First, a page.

Saturday, June 2, 2018

June 2, 2010 -- Feds Say River Should be Safe for Swimming

June 2, 2010 –The Chicago Tribune reports that the Obama administration, in a letter to an Illinois legislative panel, is calling for the Chicago River to be made safe enough for swimming.  The paper reports, “Though it doesn’t outright order the changes needed to make the river safe enough for swimmers, it notes that the federal Clean Water Act requires all waterways to eventually be clean enough for ‘recreation in and on the water.’” [Chicago Tribune, June 2, 2010] Linda Holst, head of the United States Environmental Protection Agency’s regional water quality branch, says, “We might not be able to attain these standards now, but we need to look toward the future and what is possible.”  Reaction is swift.  Louis Kollias, director of monitoring and research for the Metropolitan Water Reclamation District of Greater Chicago, says, “We think the river is clean enough for how it is used today.  Why should we be spending millions of dollars to do this?”

June 2, 2011 – With the Metropolitan Water Reclamation District poised to drop its opposition to tougher water quality standards for the Chicago River, the Chicago Tribune runs an editorial urging the decision forward.  “A cleaner Chicago River,” the editorial observes, “what a gift that would be to Chicagoans.  That wouldn’t just be a boon just for boaters or the tourists who stroll the river’s banks.  It would be a bonanza for the businesses sprouting at water’s edge and the homeowners who have helped fuel an amazing river resurgence.”  The piece continues, “This effort has the support of Mayor Rahm Emanuel, Sen. Dick Durbin and Sen. Mark Kirk.  They know the stakes, and they recall the late Mayor Richard J. Daley’s dream of a Chicago River clean enough for fishing and swimming … Come on, commissioners.  Lead on this.  Clean up the Chicago River.”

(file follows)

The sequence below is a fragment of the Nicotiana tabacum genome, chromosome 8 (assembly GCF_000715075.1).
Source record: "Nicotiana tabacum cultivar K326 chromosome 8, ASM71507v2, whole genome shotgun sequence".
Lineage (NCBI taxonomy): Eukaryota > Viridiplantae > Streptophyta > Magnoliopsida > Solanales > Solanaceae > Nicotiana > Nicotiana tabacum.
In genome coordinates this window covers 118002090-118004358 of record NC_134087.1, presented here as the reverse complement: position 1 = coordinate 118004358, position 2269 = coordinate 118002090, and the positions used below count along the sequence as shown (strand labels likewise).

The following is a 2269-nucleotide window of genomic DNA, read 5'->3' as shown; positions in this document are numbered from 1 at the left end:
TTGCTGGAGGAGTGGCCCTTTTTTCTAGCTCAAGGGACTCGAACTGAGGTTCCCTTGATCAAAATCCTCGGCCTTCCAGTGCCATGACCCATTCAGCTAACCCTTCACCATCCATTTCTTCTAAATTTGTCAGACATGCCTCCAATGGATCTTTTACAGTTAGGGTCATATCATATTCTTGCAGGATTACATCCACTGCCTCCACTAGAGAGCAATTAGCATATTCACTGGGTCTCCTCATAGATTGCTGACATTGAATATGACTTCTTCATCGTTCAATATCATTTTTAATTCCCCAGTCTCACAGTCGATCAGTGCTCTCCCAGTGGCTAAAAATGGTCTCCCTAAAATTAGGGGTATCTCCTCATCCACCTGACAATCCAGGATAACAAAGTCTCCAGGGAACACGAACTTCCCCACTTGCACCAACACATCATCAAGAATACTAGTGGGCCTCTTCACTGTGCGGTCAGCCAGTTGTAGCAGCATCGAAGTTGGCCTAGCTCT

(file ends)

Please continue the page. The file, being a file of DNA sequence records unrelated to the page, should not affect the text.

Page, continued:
June 2, 1960 – Mayor Richard J. Daley orders a suit filed against the Illinois Central Railroad to force it to repair the docks along its property on the south branch of the Chicago River between Michigan Avenue and Lake Shore Drive. The stand-off between the city and the I. C. results from a long-standing agreement between the two parties that provided the city with an easement along the river when it was planning an extension of Wacker Drive to Lake Shore Drive. The city contends that maintenance is up to the railroad because the easement was never used, pointing out that the I. C. has erected signs that forbid the mooring of boats in the area unless permission is obtained from the railroad. The whole mess started during the preceding summer when a series of newspaper articles created a stir about the conditions found on railroad property all along the river. The photo above shows this section of the river approximately where the cloud of steam is showing on the left of the photo. Note the cores of Marina City rising on the north side of the river in the background.  The second photo shows the same section of the river as it appears today.

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